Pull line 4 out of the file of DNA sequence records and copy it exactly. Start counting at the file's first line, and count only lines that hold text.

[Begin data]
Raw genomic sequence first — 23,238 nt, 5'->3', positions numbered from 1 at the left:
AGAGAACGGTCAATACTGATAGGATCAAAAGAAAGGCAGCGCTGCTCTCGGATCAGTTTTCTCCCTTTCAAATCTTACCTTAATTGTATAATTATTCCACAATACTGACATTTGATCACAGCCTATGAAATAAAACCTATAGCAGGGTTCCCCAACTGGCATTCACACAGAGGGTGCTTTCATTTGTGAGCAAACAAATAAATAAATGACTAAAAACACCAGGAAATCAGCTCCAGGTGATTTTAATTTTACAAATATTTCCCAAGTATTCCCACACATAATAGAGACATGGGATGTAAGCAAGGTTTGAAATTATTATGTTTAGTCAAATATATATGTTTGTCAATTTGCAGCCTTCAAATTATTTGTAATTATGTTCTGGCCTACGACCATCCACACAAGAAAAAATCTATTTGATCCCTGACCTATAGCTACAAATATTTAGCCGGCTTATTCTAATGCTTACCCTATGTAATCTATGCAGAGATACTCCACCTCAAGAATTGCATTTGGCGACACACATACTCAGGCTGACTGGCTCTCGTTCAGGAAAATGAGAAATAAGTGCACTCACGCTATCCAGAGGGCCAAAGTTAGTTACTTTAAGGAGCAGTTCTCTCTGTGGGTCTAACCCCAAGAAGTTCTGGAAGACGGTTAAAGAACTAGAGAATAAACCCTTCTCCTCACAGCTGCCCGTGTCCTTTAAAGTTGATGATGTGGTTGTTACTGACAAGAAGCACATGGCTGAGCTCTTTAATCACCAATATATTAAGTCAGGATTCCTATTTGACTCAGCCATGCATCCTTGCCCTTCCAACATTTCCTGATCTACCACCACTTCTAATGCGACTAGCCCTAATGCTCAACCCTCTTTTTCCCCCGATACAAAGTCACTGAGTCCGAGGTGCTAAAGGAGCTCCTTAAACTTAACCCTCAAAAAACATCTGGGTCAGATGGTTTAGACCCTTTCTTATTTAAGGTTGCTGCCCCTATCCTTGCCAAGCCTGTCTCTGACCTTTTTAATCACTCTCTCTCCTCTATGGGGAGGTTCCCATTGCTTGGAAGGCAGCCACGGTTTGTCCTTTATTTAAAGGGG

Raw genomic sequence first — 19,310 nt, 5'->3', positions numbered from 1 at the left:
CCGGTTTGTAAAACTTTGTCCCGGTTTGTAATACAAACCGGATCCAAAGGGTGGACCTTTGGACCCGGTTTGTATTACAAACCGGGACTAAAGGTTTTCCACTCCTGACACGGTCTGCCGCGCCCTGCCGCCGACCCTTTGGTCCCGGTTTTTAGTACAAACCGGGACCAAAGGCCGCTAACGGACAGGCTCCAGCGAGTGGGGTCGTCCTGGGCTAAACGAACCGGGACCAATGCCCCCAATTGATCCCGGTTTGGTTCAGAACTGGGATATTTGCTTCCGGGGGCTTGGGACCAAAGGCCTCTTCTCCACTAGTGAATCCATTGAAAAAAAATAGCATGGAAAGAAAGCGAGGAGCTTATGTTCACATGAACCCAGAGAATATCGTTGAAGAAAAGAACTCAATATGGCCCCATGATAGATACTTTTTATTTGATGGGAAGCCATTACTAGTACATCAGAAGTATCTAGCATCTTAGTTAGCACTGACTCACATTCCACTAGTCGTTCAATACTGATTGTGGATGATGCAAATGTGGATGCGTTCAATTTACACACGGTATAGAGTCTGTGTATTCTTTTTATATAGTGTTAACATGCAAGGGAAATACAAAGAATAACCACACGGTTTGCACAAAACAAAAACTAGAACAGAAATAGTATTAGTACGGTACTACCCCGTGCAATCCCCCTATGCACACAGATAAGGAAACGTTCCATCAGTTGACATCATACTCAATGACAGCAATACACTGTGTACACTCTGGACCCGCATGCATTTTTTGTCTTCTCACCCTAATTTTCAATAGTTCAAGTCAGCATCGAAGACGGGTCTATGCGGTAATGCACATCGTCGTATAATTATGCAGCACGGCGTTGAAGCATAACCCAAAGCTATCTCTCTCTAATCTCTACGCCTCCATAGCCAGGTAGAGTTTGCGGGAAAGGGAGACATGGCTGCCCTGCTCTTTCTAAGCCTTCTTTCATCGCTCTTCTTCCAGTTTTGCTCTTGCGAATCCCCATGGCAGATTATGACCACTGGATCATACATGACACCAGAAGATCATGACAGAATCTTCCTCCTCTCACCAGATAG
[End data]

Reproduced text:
CCGGTTTGTAAAACTTTGTCCCGGTTTGTAATACAAACCGGATCCAAAGGGTGGACCTTTGGACCCGGTTTGTATTACAAACCGGGACTAAAGGTTTTCCACTCCTGACACGGTCTGCCGCGCCCTGCCGCCGACCCTTTGGTCCCGGTTTTTAGTACAAACCGGGACCAAAGGCCGCTAACGGACAGGCTCCAGCGAGTGGGGTCGTCCTGGGCTAAACGAACCGGGACCAATGCCCCCAATTGATCCCGGTTTGGTTCAGAACTGGGATATTTGCTTCCGGGGGCTTGGGACCAAAGGCCTCTTCTCCACTAGTGAATCCATTGAAAAAAAATAGCATGGAAAGAAAGCGAGGAGCTTATGTTCACATGAACCCAGAGAATATCGTTGAAGAAAAGAACTCAATATGGCCCCATGATAGATACTTTTTATTTGATGGGAAGCCATTACTAGTACATCAGAAGTATCTAGCATCTTAGTTAGCACTGACTCACATTCCACTAGTCGTTCAATACTGATTGTGGATGATGCAAATGTGGATGCGTTCAATTTACACACGGTATAGAGTCTGTGTATTCTTTTTATATAGTGTTAACATGCAAGGGAAATACAAAGAATAACCACACGGTTTGCACAAAACAAAAACTAGAACAGAAATAGTATTAGTACGGTACTACCCCGTGCAATCCCCCTATGCACACAGATAAGGAAACGTTCCATCAGTTGACATCATACTCAATGACAGCAATACACTGTGTACACTCTGGACCCGCATGCATTTTTTGTCTTCTCACCCTAATTTTCAATAGTTCAAGTCAGCATCGAAGACGGGTCTATGCGGTAATGCACATCGTCGTATAATTATGCAGCACGGCGTTGAAGCATAACCCAAAGCTATCTCTCTCTAATCTCTACGCCTCCATAGCCAGGTAGAGTTTGCGGGAAAGGGAGACATGGCTGCCCTGCTCTTTCTAAGCCTTCTTTCATCGCTCTTCTTCCAGTTTTGCTCTTGCGAATCCCCATGGCAGATTATGACCACTGGATCATACATGACACCAGAAGATCATGACAGAATCTTCCTCCTCTCACCAGATAG